What I noticed mostly about this event is the immense pride the Croatians have here. Not just that it is their race but it is their country/region/city/community. Hearty, funloving, outgoing and endearing. So much so that it bleeds into the race. No matter where you are from you feel like this is your squad and you are rolling with some heavy hitters (I could have just said V.I.P. or family but it is my story). So if a volunteer, staff, first aid, course marshal or bystander wants a minute of my time… it is theirs.

Racing is a funny thing, rarely does it go your way. You get through on hardship and something else comes up, kind of like life. I left the aid station and ran down a gravel road, attack minded and feeling great. Sometimes the course punches you in the face to wake you up. From the road we made a right turn…. the beginning of the end.

As soon as we made the turn it was mud and miles of it. I can deal with sections of mud but not the lengths in which it was presented to me here. Like a sweet little “Welcome to Croatia, fool”. Haha! I always have issues in mud with my sandals and this race had mud in spades. I tried to stay positive and work through it. Saying it will dry out soon and I’ll be able to run and get back some of the time I am bleeding. But it just wasn’t working that way for me.

I would see my friends at the aid stations, like you do and discuss war wounds and horror stories. Amp each other up and head out. Except for me,story time and some pictures. I love this race! I meet the neatest people and have a blast hearing their stories. The volunteers are absolutely amazing and seeing them light up, when a new runner comes in, sets a little fire in you. Like I said, they are a proud people and want to have their best foot forward.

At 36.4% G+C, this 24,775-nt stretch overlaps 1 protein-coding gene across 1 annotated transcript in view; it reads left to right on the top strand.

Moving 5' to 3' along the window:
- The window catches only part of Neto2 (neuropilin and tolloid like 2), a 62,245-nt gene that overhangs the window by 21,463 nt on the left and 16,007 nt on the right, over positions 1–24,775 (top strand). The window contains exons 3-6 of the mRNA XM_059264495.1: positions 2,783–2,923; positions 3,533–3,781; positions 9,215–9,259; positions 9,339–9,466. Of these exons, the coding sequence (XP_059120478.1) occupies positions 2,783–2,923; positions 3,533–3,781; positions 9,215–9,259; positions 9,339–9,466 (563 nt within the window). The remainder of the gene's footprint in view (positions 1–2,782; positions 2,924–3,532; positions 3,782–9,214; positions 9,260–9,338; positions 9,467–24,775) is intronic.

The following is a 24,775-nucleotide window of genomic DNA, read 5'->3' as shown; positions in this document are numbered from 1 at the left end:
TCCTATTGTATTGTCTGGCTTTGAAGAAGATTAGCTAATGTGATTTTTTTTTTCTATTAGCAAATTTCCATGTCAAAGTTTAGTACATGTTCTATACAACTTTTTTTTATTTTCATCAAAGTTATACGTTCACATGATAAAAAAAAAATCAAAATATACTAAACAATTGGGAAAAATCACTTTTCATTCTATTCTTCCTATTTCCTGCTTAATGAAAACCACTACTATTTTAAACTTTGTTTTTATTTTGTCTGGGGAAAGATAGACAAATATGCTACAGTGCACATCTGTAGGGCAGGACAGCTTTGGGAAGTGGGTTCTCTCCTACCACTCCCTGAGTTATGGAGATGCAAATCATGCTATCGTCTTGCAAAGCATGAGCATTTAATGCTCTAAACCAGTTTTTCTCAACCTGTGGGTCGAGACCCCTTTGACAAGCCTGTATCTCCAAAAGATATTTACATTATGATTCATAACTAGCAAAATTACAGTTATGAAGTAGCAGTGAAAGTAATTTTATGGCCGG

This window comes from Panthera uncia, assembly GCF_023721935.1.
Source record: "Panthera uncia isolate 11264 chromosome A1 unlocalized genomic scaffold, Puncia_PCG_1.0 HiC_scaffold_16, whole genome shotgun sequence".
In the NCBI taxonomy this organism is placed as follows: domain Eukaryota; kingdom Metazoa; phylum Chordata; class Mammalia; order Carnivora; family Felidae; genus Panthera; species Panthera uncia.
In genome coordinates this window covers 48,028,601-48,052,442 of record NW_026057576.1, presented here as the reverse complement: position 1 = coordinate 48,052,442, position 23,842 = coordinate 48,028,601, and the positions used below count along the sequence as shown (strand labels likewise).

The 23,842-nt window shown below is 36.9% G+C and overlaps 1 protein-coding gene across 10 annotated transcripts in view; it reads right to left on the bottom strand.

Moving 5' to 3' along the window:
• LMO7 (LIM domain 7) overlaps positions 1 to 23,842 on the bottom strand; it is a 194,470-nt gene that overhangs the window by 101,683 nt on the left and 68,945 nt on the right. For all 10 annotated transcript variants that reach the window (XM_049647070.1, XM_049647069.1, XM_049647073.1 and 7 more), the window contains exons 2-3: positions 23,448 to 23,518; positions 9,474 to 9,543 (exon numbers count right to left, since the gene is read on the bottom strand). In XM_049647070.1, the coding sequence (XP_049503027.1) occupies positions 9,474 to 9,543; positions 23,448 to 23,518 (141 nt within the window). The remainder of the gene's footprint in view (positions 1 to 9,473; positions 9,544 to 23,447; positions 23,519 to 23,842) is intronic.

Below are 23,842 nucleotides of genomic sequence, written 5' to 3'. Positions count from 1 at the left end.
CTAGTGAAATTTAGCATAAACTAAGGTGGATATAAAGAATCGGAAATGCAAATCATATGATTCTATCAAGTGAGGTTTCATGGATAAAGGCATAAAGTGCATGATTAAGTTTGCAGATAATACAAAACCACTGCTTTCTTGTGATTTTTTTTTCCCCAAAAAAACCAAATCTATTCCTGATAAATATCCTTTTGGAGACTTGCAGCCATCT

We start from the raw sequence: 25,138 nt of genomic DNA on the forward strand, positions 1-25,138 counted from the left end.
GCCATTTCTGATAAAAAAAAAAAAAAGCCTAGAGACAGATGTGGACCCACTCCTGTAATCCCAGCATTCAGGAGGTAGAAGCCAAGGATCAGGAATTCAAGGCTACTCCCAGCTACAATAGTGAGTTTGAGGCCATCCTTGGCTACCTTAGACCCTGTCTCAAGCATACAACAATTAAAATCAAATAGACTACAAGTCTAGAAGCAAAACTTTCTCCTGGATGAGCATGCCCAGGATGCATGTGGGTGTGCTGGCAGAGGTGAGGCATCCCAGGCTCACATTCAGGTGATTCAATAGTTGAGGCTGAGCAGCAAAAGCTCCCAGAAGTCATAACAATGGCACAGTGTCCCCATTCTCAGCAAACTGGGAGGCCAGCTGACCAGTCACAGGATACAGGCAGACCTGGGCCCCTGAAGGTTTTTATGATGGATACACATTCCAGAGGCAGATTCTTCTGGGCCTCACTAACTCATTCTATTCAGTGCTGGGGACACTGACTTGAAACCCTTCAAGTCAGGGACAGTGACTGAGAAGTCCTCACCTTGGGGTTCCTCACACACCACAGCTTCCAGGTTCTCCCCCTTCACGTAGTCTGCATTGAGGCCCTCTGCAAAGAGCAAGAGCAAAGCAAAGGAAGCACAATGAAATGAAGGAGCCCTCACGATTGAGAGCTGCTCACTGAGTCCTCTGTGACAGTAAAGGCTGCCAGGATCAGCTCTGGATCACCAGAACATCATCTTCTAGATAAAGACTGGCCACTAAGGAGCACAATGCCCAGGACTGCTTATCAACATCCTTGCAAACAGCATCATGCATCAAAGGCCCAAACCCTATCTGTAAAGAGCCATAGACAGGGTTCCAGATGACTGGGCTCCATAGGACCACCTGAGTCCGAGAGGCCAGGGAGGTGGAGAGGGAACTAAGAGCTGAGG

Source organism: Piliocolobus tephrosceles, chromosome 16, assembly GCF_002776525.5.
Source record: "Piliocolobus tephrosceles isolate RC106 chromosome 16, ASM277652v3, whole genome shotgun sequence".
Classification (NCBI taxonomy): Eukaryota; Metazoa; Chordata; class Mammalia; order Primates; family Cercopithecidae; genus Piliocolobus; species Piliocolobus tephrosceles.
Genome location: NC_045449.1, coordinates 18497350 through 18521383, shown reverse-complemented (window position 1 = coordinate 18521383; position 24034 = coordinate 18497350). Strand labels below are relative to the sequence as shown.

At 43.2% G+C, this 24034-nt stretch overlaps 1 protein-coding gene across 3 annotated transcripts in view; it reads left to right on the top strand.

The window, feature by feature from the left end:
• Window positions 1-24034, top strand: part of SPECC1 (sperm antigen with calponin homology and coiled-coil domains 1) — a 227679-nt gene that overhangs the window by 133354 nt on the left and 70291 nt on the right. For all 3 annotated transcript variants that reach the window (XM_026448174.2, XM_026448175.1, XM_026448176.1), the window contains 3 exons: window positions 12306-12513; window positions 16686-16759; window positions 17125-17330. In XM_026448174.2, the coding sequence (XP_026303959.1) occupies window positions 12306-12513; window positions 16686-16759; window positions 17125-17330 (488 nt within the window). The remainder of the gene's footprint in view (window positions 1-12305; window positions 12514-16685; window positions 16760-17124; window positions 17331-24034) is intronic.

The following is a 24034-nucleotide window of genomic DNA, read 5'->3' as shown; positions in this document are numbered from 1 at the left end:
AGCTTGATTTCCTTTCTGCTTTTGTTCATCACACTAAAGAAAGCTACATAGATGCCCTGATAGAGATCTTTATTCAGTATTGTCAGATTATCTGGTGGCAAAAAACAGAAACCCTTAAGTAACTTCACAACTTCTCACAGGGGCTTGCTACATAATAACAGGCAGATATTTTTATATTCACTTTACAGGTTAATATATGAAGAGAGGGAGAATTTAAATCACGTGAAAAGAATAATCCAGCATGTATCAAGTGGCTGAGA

Smile, thank you all, big wave and bounce. We are racing, that is the deal. More mud, more problems, bleed more time. Would I have a better time in shoes, most likely I would. In mud for sure, maybe descending on rocks. But I dont make it easy on myself, I may even set myself up for failure. Like having three races in three consecutive weekends on two continents. Not my brightest moves, but whatever, dream big right? In the end, that is what we are. The middle and back of the packers, dreamers and a lot of heart. A sight to be seen in person for sure.

So as I was making my way through the mountains, chipping away, knowing I can run the back half of the race. My sinuses started getting congested and my breathing was diminished. That was something to consider as I went forward. I was still moving alright, it was barely snowing and the mud was alot better than before. But I was having trouble breathing. I also had to start considering my up coming races.